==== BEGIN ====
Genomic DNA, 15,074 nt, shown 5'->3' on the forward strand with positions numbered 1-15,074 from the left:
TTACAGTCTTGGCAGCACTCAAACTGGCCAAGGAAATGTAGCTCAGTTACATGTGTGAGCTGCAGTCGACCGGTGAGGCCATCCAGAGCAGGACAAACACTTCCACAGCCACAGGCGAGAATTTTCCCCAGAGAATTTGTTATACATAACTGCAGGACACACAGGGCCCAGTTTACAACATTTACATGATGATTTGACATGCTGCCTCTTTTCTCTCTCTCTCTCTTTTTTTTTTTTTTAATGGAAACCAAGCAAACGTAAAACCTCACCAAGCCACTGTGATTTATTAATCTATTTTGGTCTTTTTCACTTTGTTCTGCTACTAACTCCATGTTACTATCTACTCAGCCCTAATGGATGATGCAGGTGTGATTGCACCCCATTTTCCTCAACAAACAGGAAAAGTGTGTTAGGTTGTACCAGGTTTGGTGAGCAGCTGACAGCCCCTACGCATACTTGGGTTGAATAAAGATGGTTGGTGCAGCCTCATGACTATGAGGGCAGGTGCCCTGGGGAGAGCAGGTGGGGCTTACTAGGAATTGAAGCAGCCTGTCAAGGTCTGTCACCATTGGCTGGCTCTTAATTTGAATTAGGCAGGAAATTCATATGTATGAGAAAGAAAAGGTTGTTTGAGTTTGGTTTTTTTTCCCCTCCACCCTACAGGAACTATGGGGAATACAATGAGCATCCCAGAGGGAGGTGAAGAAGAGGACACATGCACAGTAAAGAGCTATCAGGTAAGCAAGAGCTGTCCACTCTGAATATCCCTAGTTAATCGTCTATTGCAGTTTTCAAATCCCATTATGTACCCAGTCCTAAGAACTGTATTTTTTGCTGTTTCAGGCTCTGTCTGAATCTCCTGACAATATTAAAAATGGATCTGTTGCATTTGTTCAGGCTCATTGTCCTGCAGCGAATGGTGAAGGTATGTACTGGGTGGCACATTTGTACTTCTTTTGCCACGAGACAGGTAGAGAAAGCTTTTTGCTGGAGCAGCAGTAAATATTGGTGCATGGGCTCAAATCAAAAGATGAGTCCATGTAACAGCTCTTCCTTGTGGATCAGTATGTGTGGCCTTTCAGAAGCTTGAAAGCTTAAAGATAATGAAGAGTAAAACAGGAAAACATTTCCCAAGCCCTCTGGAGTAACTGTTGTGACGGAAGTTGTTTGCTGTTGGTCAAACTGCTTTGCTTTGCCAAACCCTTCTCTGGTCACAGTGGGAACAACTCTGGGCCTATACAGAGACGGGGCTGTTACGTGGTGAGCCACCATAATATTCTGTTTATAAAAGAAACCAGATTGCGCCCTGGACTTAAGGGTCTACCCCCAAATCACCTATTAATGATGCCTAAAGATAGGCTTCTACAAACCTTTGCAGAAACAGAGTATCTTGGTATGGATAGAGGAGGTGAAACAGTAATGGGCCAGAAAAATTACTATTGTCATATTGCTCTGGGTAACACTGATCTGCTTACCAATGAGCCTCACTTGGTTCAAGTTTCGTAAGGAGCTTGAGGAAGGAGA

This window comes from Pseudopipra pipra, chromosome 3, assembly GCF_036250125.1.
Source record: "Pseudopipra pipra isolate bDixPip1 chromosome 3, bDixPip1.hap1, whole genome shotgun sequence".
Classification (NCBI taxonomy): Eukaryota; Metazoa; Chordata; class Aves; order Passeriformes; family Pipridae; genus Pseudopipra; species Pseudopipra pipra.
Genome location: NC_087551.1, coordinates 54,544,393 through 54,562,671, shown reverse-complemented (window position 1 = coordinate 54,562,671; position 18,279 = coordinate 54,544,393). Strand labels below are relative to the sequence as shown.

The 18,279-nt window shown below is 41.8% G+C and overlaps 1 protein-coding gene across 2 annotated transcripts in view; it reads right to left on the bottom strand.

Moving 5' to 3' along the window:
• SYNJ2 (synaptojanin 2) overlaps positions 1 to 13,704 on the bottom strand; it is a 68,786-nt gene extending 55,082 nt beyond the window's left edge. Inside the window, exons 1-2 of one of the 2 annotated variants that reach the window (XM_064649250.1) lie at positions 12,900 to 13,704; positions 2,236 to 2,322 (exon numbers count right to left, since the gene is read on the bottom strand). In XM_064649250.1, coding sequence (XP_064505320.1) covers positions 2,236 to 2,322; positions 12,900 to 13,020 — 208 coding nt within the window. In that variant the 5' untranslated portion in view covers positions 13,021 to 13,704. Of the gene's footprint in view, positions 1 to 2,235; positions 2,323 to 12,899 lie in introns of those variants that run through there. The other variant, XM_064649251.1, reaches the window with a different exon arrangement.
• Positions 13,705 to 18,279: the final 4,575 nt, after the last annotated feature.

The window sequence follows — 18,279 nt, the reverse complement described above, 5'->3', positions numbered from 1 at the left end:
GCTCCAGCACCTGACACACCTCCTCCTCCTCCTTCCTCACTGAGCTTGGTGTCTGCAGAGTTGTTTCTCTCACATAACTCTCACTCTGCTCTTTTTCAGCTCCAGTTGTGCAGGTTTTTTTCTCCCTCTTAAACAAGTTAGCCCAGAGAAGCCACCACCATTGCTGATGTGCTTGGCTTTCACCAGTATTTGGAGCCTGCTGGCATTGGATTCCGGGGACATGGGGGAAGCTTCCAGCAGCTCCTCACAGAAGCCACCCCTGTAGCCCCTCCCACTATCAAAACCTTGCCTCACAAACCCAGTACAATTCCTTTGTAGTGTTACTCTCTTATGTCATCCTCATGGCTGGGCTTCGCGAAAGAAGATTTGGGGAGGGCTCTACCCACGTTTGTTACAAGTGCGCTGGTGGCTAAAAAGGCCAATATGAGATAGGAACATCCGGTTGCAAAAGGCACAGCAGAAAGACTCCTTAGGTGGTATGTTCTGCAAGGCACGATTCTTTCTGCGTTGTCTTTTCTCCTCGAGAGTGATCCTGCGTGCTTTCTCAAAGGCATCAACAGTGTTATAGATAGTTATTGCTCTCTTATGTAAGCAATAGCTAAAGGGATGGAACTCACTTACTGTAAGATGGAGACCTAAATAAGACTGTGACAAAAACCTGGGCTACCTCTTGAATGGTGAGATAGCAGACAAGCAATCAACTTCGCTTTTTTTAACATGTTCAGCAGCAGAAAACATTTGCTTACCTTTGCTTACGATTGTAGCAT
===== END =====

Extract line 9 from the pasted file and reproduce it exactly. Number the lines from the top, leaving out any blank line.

• SYNJ2 (synaptojanin 2) overlaps positions 1 to 13,704 on the bottom strand; it is a 68,786-nt gene extending 55,082 nt beyond the window's left edge. Inside the window, exons 1-2 of one of the 2 annotated variants that reach the window (XM_064649250.1) lie at positions 12,900 to 13,704; positions 2,236 to 2,322 (exon numbers count right to left, since the gene is read on the bottom strand). In XM_064649250.1, coding sequence (XP_064505320.1) covers positions 2,236 to 2,322; positions 12,900 to 13,020 — 208 coding nt within the window. In that variant the 5' untranslated portion in view covers positions 13,021 to 13,704. Of the gene's footprint in view, positions 1 to 2,235; positions 2,323 to 12,899 lie in introns of those variants that run through there. The other variant, XM_064649251.1, reaches the window with a different exon arrangement.